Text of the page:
Khadar Ayderus Ahmed, a Finnish-Somali film director, recently stated that for far too long, ‘Somali people have been presented to the world as pirates, as radicals, as warlords, and all of those one-dimensional stereotypical images you can think of.’ This myopic understanding of Somalia and its people is not only offensive, but it also does a disservice to its rich and storied culture and history. This country, located in the Horn of Africa, was heralded for centuries as a ‘Nation of Poets.’
In Western civilisation, perceptions of dark and brooding figures pondering the universe’s unanswered questions and the complexities of the human experience have inevitably coloured our perceptions of poets and poetry. Somalia’s poetic tradition, though still a reflection of the world, is strikingly different to that of the West. The Somali scholar, Said Sheikh Samatar, notes that while poetry in the West is ‘increasingly relegated to a marginal place in society’ and often the privilege of those who do not have to secure a more stable form of income, Somali verse, by contrast, is ‘central to Somali life.’
Richard Burton, the English explorer who travelled through Somalia throughout the 1950s, remarked that the country was full of ‘poets, poetasters, poetitoes, [and] poetaccios.’ Indeed, even the most mundane of human experiences is often retold with remarkable panache and cadence.
Scholars still debate the origins of Somalia’s rich oral tradition. One explanation favoured by some scholars is that Somalia has historically been a nomadic country. Much of the Somali population is composed of pastoralists who rear livestock. Year after year, pastoral nomads move to other parts of the country or abroad in search of fresh pastures that can sustain both their families and animals. As the concept of family, particularly a reverence for elders and ancestors, is so deeply entrenched in Somali society, the best way to preserve familial history, in the face of constant movement, is by word of mouth. Creative wordplay and emphatic delivery make the ordinary more memorable, and therefore, unforgettable.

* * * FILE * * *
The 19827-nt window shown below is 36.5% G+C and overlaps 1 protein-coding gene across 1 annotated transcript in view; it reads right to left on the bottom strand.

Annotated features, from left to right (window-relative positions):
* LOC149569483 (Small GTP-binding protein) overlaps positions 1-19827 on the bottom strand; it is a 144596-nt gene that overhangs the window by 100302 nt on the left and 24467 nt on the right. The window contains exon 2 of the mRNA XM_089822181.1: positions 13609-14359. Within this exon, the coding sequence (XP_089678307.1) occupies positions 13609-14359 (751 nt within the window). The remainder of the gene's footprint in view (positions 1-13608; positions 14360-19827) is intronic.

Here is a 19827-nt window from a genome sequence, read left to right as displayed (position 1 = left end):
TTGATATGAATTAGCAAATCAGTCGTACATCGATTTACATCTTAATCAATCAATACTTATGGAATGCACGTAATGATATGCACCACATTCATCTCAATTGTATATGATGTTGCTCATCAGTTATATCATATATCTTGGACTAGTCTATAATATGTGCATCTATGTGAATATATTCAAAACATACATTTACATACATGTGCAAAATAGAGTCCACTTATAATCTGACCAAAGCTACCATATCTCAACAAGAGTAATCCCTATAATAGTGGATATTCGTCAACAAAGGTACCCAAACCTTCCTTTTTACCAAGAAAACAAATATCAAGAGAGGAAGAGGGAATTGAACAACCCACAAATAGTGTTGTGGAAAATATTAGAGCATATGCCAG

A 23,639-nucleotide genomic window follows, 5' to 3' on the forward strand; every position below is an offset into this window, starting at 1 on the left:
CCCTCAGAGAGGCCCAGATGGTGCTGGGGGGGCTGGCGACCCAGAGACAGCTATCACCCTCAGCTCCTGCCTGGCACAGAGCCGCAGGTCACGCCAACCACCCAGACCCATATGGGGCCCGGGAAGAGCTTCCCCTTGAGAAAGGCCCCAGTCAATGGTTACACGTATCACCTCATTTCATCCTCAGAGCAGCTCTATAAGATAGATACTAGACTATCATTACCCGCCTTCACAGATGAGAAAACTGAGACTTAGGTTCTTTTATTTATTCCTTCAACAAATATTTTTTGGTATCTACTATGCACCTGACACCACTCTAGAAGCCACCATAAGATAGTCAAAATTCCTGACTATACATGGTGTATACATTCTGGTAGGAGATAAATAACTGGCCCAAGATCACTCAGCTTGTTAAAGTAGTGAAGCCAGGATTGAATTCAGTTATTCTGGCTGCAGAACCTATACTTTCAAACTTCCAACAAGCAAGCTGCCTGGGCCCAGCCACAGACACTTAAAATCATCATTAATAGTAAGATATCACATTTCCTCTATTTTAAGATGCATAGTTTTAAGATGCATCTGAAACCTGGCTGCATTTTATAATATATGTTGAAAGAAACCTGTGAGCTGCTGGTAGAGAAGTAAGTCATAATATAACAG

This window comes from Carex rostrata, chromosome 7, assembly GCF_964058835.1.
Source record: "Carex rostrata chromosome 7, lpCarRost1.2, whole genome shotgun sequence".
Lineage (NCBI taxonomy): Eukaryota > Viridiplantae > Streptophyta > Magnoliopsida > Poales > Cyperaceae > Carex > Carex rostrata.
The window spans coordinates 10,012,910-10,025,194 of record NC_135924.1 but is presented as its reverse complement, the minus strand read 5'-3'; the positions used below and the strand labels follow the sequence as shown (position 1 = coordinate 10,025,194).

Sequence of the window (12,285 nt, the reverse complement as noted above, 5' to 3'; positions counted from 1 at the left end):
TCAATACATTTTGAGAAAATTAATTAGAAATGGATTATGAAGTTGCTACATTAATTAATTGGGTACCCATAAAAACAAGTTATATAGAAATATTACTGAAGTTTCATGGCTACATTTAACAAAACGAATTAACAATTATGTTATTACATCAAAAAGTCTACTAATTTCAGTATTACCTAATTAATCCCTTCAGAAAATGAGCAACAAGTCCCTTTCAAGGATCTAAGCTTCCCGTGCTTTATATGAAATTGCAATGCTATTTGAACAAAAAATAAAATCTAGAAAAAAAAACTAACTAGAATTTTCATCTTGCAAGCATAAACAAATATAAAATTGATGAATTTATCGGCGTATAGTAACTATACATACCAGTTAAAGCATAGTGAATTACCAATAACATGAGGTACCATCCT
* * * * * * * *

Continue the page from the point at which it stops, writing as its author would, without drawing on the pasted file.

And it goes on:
Another explanation is that Somalia has been subject to colonisation for much of its recent history. In the face of violence and displacement, Somali bards have used their skillful command of words to preserve the country’s history, culture, and traditions. The lyrical and poetic use of the country’s mother tongue created the sense that the nation’s identity was secure and unharmed.
It’s also important to remember that the Somali language itself was not written out in text form until the late 1970s. As Tamela Hultman notes, ‘poetry has been the country’s chief means of mass communication, substituting for history books, broadcasting, and newsletters.’ The long-standing absence of any formal or written version of the language means that poetry, or rather poetic expression, has inevitably crossed over into how current affairs are communicated and understood. It is no surprise that for decades, Somalis relied on the radio for news and often gathered around the device as if listening intently to a bard reciting a poem.
Although we have only touched the surface of the intricacies and complexities of Somalia’s rich poetic tradition, we encourage you to delve into this fascinating topic in more detail.
For a brief, yet more comprehensive, overview of what we have discussed, check out this video: